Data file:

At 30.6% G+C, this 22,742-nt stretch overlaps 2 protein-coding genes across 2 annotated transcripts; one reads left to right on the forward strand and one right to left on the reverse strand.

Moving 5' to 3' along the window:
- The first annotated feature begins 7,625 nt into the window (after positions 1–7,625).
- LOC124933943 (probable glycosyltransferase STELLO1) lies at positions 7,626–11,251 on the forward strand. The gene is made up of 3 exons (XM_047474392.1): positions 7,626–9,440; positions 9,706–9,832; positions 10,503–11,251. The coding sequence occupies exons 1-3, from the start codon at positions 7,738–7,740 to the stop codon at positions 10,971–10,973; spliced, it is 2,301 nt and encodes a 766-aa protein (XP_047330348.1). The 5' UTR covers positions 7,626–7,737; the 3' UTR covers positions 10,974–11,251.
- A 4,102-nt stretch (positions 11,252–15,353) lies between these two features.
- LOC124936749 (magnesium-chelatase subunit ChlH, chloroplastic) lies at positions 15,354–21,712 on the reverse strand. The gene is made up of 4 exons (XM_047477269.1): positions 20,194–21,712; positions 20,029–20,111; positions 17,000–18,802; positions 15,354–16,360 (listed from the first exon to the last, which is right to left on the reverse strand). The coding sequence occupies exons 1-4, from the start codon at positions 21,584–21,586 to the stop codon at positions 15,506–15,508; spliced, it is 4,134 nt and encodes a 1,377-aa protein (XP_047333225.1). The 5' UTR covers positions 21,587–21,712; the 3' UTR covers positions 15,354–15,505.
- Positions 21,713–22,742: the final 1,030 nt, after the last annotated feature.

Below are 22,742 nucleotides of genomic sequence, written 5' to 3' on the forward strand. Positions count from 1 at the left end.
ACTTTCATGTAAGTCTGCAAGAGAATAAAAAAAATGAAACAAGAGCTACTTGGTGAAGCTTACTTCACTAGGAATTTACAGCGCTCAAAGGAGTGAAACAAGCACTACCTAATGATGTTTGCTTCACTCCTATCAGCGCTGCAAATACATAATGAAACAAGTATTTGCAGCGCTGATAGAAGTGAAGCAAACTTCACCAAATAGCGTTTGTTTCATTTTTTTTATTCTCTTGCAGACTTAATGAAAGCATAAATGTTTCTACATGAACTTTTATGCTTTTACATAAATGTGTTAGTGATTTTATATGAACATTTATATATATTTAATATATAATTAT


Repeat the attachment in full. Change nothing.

At 30.6% G+C, this 22,742-nt stretch overlaps 2 protein-coding genes across 2 annotated transcripts; one reads left to right on the forward strand and one right to left on the reverse strand.

Moving 5' to 3' along the window:
- The first annotated feature begins 7,625 nt into the window (after positions 1–7,625).
- LOC124933943 (probable glycosyltransferase STELLO1) lies at positions 7,626–11,251 on the forward strand. The gene is made up of 3 exons (XM_047474392.1): positions 7,626–9,440; positions 9,706–9,832; positions 10,503–11,251. The coding sequence occupies exons 1-3, from the start codon at positions 7,738–7,740 to the stop codon at positions 10,971–10,973; spliced, it is 2,301 nt and encodes a 766-aa protein (XP_047330348.1). The 5' UTR covers positions 7,626–7,737; the 3' UTR covers positions 10,974–11,251.
- A 4,102-nt stretch (positions 11,252–15,353) lies between these two features.
- LOC124936749 (magnesium-chelatase subunit ChlH, chloroplastic) lies at positions 15,354–21,712 on the reverse strand. The gene is made up of 4 exons (XM_047477269.1): positions 20,194–21,712; positions 20,029–20,111; positions 17,000–18,802; positions 15,354–16,360 (listed from the first exon to the last, which is right to left on the reverse strand). The coding sequence occupies exons 1-4, from the start codon at positions 21,584–21,586 to the stop codon at positions 15,506–15,508; spliced, it is 4,134 nt and encodes a 1,377-aa protein (XP_047333225.1). The 5' UTR covers positions 21,587–21,712; the 3' UTR covers positions 15,354–15,505.
- Positions 21,713–22,742: the final 1,030 nt, after the last annotated feature.

Below are 22,742 nucleotides of genomic sequence, written 5' to 3' on the forward strand. Positions count from 1 at the left end.
ACTTTCATGTAAGTCTGCAAGAGAATAAAAAAAATGAAACAAGAGCTACTTGGTGAAGCTTACTTCACTAGGAATTTACAGCGCTCAAAGGAGTGAAACAAGCACTACCTAATGATGTTTGCTTCACTCCTATCAGCGCTGCAAATACATAATGAAACAAGTATTTGCAGCGCTGATAGAAGTGAAGCAAACTTCACCAAATAGCGTTTGTTTCATTTTTTTTATTCTCTTGCAGACTTAATGAAAGCATAAATGTTTCTACATGAACTTTTATGCTTTTACATAAATGTGTTAGTGATTTTATATGAACATTTATATATATTTAATATATAATTAT